The Winner Takes All While Losers Face Oblivion in the Modern Game of Politics ; the Traditional Analysis of Swings to the Left or Right around a Basic Struggle for the Centre No Longer Seems to Apply

Article excerpt

Should you feel sorry for the Tory party - and it is difficult not to at the moment - think of the poor Democrats in the US. Two years ago they lost an election by a couple of dimpled chads. In the mid-term elections this week they should have been just as close, if not victors. Yet now they are a party defeated, dispersed and disillusioned. Without a natural leader, few give them a chance even to challenge President Bush in the next election. Like the Republicans during Clinton's presidency, or the Democrats during Reagan's, they have been cast into the uttermost depths of irrelevancy.

And you can say the same of the opposition in France and Spain. The French Socialist party has not just lost the election against Chirac, it has been thrown on to the Tory-type margins of accelerating loss of public support and intensifying internecine warfare. Only in Germany is there any sense that we are still in a two-horse race for the electoral stakes.

None of the traditional explanations for this world of "winner takes all" seem to work. The analysis of swings to the left or the right around a basic struggle for the centre doesn't seem to apply. If that was what we were witnessing, then the Tories wouldn't be facing wipe-out in Britain, nor would the conservatives have been massacred in Canada. There have always been exceptions to general swings, but not this see-saw of oblivion.

You can't put it down entirely to an unideological age kept sweet by the cash registers of economic growth. The economies of the Western states are not in good shape. All the surveys suggest that, even in America, the consumer has become extremely nervous. By the normal law that votes follow the graphs of disposable income, Gerhard Schroder, the German leader, should have been out on his ear in Germany, and America should have seen a sizeable protest vote in the mid-term elections. Neither happened.

Nor is there a shortage of hard issues on which opinions are deeply divided. Just the opposite. The prospect of waging war against Iraq has brought out passionate politicking. Mr Schroder probably wouldn't have kept power without it. In the US mid-term elections, no one was in any doubt that the Republicans were offering a hard-line rightist agenda on the environment, health and welfare - all the traditional issues for which the threatened interest groups would be expected to turn out in force. They didn't.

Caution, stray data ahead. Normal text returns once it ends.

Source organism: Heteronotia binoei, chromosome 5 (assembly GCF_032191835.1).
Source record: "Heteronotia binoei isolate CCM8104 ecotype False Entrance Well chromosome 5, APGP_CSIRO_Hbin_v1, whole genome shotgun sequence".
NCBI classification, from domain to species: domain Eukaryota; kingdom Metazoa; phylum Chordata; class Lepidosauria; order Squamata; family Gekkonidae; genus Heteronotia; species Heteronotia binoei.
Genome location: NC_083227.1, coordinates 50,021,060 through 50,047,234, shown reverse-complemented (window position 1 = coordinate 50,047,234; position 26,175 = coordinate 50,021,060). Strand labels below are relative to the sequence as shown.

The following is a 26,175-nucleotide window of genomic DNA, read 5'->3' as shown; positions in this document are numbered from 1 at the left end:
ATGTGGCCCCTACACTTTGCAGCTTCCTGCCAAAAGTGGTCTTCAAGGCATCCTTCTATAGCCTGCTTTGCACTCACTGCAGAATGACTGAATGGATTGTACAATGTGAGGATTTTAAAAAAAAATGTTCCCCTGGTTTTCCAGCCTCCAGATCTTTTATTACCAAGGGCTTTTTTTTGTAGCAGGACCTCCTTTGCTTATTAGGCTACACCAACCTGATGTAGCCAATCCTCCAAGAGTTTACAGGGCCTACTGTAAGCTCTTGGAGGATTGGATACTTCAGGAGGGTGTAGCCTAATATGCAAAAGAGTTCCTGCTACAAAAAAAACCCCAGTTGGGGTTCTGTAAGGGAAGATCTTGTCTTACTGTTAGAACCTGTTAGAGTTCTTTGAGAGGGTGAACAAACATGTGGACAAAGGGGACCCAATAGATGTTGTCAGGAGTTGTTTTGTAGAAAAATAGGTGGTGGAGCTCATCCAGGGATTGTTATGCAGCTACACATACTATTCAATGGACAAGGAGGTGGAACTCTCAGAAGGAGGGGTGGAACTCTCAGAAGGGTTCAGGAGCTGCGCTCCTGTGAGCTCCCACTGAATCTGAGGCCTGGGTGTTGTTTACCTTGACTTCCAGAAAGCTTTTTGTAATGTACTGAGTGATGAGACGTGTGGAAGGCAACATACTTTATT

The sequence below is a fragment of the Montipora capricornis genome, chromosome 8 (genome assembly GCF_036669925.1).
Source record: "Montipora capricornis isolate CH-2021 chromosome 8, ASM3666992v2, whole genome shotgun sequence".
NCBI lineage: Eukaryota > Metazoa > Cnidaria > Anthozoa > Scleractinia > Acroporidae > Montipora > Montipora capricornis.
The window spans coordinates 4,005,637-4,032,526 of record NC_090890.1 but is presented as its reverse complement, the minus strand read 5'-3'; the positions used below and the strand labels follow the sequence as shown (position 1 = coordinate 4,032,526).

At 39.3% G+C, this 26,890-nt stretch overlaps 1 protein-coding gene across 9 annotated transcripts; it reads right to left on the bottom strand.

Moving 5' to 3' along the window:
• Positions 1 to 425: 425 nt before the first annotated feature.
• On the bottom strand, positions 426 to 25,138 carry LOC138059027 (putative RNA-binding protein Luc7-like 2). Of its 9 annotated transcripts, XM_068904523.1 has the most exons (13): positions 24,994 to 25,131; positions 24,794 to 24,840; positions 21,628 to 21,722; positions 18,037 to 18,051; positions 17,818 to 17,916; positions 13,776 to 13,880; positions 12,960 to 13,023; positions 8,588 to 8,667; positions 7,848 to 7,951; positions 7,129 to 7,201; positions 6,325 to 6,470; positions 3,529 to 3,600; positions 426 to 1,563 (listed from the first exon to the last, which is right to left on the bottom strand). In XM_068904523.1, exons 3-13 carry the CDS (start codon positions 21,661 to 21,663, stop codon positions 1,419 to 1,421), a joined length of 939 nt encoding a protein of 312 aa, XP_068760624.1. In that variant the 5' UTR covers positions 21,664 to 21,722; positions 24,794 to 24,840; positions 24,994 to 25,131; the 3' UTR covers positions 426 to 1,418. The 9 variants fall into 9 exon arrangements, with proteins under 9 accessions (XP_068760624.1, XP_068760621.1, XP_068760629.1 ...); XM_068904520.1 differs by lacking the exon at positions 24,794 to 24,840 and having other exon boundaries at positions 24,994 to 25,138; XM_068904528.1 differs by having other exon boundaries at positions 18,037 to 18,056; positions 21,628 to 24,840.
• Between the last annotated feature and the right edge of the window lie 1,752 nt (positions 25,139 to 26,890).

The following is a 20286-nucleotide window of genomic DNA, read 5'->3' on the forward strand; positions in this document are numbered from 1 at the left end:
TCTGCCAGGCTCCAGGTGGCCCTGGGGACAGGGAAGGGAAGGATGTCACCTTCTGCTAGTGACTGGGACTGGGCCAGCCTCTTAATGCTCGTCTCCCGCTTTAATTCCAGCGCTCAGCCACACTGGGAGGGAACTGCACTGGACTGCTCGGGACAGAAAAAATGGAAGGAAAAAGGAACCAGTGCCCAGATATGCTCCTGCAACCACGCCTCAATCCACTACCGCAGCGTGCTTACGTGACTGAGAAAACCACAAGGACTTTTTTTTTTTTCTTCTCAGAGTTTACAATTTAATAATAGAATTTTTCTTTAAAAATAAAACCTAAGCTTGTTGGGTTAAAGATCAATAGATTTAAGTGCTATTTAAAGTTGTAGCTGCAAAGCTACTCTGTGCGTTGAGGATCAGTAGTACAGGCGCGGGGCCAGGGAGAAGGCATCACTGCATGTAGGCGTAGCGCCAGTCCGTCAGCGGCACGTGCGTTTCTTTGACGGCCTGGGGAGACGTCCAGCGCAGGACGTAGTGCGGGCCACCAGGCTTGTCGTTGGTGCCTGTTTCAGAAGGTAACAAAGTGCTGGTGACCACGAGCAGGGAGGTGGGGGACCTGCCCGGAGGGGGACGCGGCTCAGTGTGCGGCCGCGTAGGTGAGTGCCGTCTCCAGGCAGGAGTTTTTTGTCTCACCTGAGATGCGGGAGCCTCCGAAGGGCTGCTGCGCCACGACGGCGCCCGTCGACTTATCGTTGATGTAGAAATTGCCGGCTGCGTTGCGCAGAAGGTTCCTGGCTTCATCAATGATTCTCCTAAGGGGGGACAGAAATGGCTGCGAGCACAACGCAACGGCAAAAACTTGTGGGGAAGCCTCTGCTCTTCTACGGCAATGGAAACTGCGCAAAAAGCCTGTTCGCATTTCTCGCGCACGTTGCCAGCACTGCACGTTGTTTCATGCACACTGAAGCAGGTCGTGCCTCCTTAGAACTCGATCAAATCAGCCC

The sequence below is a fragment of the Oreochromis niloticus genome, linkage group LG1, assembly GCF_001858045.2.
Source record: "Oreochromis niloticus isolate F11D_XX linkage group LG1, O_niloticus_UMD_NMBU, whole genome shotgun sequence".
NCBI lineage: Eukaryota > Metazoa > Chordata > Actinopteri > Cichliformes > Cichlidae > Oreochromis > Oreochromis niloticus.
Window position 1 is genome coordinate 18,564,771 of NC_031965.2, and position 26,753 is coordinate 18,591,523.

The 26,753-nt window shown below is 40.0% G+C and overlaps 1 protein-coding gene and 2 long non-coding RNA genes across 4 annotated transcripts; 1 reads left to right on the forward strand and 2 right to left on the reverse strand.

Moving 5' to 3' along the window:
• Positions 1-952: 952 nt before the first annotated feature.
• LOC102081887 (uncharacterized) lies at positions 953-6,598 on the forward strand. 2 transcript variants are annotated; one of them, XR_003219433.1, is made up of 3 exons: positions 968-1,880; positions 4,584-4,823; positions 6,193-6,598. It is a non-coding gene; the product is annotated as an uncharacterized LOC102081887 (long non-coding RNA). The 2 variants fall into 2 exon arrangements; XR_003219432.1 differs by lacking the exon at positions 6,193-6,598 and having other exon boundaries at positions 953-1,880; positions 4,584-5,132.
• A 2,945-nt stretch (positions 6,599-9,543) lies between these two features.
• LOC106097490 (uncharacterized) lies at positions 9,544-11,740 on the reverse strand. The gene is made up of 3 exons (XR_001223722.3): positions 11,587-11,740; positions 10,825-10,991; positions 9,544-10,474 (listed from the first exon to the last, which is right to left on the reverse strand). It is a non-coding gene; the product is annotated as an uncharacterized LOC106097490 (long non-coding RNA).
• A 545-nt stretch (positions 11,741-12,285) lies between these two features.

No, you can't explain the misfortunes of the losers in today's politics on the pre-emption of the centre by governing parties. If that were so Silvio Berlusconi, the Italian Prime Minister who has made anti-union business-friendly economics the core of his agenda, wouldn't be riding high, and nor would President Bush in the United States. What we are seeing here is a quite different phenomenon, the rise and rise of managerial politics.

Elections, politics indeed, have been reduced to a spectator sport in which the excitement is in the race when it is close and disappears once there is a result. Like a successful football team, the winner tries to build on success by taking in all the best players and building the best facilities. The loser, its sponsorship slipping, faces the prospect of a vicious cycle of decline in receipts, talent and attendances that drives it out of the league altogether. By-elections, mid-term elections and European contests attract such a poor turnout because they don't make any difference to the results of the main event.

Party membership - the fans willing to turn out - has been on the decline for years, decades in truth. …